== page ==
A woman in Indianapolis beat her seven year old son with a coat hanger, severely enough to leave thirty-six dark purple bruises striped across his back and a hook-shaped bruise on his cheek. The abuse happened in February 2016. Her kids are safe now. (Story here.)
Legal documents filed in her defense quote Scripture to justify her actions.
Yes, please go back and read that again …
Her lawyer is arguing that something called the “Religious Freedom Restoration Act” gives this child abuser permission to abuse children. The child abuser said, “I was worried for my son's salvation with God after he dies,” and “I decided to punish my son to prevent him from hurting my daughter and to help him learn how to behave as God would want him to.” Even leaving aside the completely illogical and ignorant statement that hurting a child will teach them not to hurt another child, the horribly twisted theology ought to appall and anger every person of faith everywhere in the world.
And then, the second layer of the defense plan is to argue that cultural differences caused her to misunderstand the law, since harsh physical abuse is common in the woman’s culture of origin. Which is bullshit. Child abuse is child abuse in Myanmar as well as Indiana. C.S. Lewis wrote, “The moment you say that one set of moral ideas can be better than another, you are, in fact, measuring them both by a standard,” and that standard is “something above and beyond the ordinary facts of men’s behavior, and yet quite definitely real.”
And so, I will confess that a whole lot of emotion came to the surface for me when I read this story this morning. I’ve been working through a lot of that emotion in the back of my head all day as I’ve been working on other stuff. As both a foster dad and also a pastor, this story has kind of captured my attention.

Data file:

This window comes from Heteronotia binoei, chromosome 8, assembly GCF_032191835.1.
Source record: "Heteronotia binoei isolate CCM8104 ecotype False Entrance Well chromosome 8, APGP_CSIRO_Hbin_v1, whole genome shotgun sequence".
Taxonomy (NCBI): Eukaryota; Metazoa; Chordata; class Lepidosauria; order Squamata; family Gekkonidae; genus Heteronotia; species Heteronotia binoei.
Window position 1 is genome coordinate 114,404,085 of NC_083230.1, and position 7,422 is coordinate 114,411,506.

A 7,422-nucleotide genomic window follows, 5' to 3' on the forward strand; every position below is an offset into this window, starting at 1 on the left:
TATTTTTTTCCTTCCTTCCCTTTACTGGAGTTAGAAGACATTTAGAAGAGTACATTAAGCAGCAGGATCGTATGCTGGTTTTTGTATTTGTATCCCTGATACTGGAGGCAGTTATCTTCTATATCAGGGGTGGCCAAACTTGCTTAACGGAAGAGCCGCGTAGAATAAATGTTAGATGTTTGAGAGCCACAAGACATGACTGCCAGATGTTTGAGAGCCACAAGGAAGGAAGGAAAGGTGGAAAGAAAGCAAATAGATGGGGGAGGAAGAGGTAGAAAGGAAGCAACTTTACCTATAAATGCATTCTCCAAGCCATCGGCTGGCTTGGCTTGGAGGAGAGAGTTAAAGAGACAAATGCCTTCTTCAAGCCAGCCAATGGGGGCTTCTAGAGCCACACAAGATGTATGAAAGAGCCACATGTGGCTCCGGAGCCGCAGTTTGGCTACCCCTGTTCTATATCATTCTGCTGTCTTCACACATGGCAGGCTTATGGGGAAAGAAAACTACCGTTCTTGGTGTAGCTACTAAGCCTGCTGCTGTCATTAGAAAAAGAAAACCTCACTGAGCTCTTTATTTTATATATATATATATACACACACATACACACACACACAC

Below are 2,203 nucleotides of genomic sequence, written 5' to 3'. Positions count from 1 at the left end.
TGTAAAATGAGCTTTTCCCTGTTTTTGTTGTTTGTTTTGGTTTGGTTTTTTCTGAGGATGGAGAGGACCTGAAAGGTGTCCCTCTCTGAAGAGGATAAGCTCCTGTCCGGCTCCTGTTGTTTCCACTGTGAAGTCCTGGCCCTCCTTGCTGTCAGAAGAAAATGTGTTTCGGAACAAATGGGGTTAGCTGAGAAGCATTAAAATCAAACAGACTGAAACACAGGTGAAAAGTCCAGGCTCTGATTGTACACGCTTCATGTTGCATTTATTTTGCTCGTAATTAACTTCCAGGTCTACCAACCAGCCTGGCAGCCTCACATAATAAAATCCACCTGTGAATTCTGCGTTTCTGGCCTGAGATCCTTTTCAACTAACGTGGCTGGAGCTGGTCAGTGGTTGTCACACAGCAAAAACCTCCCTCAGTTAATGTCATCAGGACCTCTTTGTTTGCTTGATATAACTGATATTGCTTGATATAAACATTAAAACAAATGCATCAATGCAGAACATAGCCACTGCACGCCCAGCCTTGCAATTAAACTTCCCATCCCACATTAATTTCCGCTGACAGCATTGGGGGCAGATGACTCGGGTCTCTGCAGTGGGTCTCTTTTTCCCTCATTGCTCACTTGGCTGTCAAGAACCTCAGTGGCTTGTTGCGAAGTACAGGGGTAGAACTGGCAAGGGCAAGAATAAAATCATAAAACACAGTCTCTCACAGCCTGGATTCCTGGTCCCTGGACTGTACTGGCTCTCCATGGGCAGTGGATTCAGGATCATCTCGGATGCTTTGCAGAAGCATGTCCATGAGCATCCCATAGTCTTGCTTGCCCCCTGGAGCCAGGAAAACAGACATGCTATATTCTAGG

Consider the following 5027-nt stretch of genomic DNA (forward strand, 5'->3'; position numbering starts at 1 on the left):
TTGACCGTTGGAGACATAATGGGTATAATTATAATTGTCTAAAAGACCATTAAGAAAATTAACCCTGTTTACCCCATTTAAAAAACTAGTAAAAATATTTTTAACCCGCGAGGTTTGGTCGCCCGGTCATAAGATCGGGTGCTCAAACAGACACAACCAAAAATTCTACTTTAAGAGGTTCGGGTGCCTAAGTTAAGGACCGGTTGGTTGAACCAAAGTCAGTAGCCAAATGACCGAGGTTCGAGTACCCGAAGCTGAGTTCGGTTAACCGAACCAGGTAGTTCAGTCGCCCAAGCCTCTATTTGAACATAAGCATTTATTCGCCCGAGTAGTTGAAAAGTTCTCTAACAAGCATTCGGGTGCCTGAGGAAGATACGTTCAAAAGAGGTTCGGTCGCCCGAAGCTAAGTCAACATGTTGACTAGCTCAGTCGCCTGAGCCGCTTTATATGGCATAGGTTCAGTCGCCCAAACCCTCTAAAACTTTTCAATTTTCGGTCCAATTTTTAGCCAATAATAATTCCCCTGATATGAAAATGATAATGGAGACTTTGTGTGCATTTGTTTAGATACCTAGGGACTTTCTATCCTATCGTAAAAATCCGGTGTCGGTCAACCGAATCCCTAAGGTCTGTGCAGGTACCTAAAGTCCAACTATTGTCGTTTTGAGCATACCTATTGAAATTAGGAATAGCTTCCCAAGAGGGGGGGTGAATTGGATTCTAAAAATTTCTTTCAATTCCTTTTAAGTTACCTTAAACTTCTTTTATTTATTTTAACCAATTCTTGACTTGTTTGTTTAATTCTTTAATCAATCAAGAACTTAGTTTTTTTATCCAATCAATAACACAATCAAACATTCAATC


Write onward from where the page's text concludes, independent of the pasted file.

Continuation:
Look, I know that interpreting Scripture to justify horrible things isn’t anything new. It is as old as Scripture itself, actually. As long as the Bible has been around, people have misused it to wage war, keep slaves, oppress women, commit genocide, discriminate against entire categories of people, and on and on.
So if it’s all the same to you, I’d really, really like us to stop doing that. In fact, here’s a list of simple steps that I think we ought to take, that will hopefully help us stop abusing the Bible.
1) If it is hurts another person, don’t do it, even if you believe the Bible says it’s okay.
2) Admit that you do not know everything there is to know about the Bible, much less about God.
3) Stop saying “The Bible says…” and start saying “I understand the Bible to say…”
4) Interpret difficult, ambiguous, or obscure passages in the light of the Bible’s central themes, like love, grace, justice, and peace.
5) And finally, if it hurts another person, even if you believe the Bible says it’s okay, don’t do it.
The divinely inspired authors of the Holy Book of the church, the scribes who copied their words, the interpreters who took it from Hebrew and Greek and brought it to the world, the editors who so diligently pulled everything together – I’m pretty sure they weren’t doing what they did so that Indiana mom could do what she did.
And by the way, nor so that invading armies could eradicate native populations. Nor so that governments could deny equal rights for people of color. Nor so that husbands could consider wives to be personal property.
And while we're at it, nor so that bakers of cakes could discriminate against gay people. Nor so that a town in Midwestern America could call their event a Christmas parade. Nor so an employer could refuse to pay for healthcare for women employees. And so on.
Let's call it what it is. It is Bible abuse masquerading as religious freedom. It is incompatible with the Gospel. It's wrong, and it needs to stop.
So can we just stop please? It’s hurting people. And so we need to stop.